May 23, 2022
 

Industry urged to help shape future of UK rail

Travel buyers, business travellers and TMCs are being urged to join the conversation to help shape the future of the UK rail industry.

Speaking at an online Rail Forum by American Express GBT, Jac Starr, CEO of Rail Delivery Group, said the business travel industry needs to be part of discussions already taking place ahead of the establishment of Great British Rail under the Williams-Shapps plan for rail.

In May the Rail Delivery Group, set up in 2011 to provide leadership to Britain’s rail industry, would move across to GBR to become the GBR Transition Team (GBRTT).

“We shouldn’t wait for GBR to be created,” she said. “There is a Transition Team in progress so let’s use the mechanisms available to us now, otherwise there could be a hiatus.”

Clive Wratten, CEO of the Business Travel Association, said TMCs were poised and ready and excited to be part of the action.

“From a holistic point of view, there’s a fantastic opportunity as GBR comes into being to work, right from the Government, the DfT, to understand business travel and its impact on rail.

“Until now it’s been really disjointed and fractured and this is a once-in-a-liftetime chance to align everything to give the corporate buyer and the business traveller the product they need from rail and to get railways back, which is in all our interest.”

Rail usage in the UK has returned to 70% of pre-pandemic levels but this is largely from leisure business. Rail business travel is currently only at 30% of post-Covid numbers while commuter numbers are around 50%, according to Suzanne Donnelly, Programme Director of the Great British Railways Transition Team (GBRTT).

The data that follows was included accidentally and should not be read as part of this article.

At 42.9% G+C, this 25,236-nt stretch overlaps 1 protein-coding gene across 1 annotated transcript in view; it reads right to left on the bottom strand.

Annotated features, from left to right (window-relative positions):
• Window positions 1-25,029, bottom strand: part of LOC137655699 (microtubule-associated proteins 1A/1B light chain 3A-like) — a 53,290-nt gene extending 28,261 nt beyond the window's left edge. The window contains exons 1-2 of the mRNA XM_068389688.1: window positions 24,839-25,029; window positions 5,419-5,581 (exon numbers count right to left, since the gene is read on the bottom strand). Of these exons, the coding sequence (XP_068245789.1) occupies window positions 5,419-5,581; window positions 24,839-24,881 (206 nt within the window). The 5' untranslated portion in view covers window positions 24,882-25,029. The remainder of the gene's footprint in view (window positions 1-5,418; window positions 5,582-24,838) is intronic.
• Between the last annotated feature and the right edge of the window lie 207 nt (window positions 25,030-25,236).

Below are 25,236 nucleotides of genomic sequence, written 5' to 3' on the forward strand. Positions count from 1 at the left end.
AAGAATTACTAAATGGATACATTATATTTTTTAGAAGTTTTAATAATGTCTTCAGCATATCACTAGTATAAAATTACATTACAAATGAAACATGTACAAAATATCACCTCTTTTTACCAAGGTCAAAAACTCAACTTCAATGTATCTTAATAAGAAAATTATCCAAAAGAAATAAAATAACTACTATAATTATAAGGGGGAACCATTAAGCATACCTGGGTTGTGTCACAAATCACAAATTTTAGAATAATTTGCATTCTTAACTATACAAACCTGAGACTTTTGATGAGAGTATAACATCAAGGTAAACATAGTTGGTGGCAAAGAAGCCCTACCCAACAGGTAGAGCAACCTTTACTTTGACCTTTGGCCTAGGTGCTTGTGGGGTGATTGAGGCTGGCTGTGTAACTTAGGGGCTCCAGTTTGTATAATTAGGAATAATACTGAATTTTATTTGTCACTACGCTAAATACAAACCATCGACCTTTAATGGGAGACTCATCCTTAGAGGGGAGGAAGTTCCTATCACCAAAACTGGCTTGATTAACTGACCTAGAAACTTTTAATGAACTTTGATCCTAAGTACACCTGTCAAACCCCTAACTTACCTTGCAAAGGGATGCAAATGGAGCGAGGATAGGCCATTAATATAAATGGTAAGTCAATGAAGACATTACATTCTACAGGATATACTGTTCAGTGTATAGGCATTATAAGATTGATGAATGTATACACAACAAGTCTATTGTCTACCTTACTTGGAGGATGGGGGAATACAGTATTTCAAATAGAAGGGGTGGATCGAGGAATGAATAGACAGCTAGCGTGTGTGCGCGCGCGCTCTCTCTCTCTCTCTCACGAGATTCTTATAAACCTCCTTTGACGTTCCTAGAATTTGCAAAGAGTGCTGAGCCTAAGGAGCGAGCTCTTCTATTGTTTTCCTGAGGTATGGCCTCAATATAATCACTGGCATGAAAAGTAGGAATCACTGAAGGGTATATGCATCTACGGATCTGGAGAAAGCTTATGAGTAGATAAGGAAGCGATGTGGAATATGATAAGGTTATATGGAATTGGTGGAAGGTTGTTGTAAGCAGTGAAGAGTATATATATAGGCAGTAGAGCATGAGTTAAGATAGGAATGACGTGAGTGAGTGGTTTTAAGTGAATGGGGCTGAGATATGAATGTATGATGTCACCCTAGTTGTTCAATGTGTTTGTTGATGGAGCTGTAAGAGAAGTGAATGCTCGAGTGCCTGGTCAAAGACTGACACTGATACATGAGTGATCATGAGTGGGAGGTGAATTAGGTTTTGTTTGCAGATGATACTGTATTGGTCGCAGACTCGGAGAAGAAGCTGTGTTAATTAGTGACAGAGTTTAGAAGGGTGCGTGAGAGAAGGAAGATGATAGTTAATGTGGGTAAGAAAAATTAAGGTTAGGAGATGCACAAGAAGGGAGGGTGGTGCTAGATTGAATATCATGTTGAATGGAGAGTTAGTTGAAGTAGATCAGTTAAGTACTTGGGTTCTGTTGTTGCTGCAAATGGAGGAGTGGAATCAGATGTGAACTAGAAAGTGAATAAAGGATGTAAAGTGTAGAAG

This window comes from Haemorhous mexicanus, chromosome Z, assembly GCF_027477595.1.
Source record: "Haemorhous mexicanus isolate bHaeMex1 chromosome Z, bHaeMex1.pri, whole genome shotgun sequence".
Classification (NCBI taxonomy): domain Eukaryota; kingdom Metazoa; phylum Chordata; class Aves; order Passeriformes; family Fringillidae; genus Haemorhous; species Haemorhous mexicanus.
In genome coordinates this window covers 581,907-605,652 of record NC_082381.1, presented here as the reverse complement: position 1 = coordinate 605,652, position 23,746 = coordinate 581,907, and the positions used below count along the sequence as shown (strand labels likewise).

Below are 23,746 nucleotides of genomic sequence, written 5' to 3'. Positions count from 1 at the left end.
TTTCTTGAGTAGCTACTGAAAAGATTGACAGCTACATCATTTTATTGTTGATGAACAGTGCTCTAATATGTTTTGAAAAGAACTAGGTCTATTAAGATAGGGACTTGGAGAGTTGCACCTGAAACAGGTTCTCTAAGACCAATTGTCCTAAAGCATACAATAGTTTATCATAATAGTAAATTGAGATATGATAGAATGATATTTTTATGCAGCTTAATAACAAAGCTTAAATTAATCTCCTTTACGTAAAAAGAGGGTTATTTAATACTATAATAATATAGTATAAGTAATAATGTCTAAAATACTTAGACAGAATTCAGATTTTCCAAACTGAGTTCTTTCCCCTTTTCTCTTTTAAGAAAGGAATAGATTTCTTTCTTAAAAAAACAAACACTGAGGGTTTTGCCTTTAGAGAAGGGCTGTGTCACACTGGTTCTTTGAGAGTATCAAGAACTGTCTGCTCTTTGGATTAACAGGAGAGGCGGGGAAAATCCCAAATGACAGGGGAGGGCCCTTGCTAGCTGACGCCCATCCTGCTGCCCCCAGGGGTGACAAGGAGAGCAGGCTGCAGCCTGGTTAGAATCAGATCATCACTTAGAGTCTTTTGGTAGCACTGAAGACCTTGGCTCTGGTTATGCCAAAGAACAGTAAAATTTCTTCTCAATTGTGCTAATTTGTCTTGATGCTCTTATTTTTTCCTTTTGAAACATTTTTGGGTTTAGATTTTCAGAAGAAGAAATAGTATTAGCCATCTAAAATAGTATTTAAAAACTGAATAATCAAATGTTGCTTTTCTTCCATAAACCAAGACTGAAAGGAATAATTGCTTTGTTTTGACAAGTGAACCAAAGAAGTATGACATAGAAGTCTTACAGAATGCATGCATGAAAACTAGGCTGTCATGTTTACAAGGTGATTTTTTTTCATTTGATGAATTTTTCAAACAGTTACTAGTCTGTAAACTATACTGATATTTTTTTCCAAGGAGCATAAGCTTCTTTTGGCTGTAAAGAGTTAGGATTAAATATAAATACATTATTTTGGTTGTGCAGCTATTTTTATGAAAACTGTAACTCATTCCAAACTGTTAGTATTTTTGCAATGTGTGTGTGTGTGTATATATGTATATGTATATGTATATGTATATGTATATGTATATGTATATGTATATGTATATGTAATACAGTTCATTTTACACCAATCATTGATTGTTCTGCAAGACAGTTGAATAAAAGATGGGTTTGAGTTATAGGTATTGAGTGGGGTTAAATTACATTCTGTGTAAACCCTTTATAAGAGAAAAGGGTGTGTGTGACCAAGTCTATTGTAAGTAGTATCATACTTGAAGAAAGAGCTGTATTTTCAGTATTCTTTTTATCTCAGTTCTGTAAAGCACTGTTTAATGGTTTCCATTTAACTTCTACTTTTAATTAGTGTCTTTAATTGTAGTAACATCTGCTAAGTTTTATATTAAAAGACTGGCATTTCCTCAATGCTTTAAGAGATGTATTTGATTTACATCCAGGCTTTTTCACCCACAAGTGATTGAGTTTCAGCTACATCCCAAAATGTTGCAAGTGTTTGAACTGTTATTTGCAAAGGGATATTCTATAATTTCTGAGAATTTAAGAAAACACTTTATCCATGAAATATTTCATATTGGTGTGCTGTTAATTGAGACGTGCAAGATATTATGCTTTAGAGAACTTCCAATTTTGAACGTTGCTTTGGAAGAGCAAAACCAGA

Wratten said travellers and buyers need to have the ‘four Ps’ – product, price, punctuality and partnership. 

“TMCs have a huge amount of experience to share as well as wanting to learn. Let’s not lose this opportunity,” he said.

“We need a timetable and a structure and to get the right people involved.”

Earlier in the forum, WPI Economics Director Matthew Oakley said there has been a huge increase in car use and reduction in rail use in the UK during the pandemic.

“If this continues, it would be a big challenge for net zero going forward,” he said.

He outlined the annual impact on the UK if 20% of rail usage switched to car – 291 million more hours of congestion, 1,070,000 more greenhouse gas emissions tonnes and 4,990 million more car miles.

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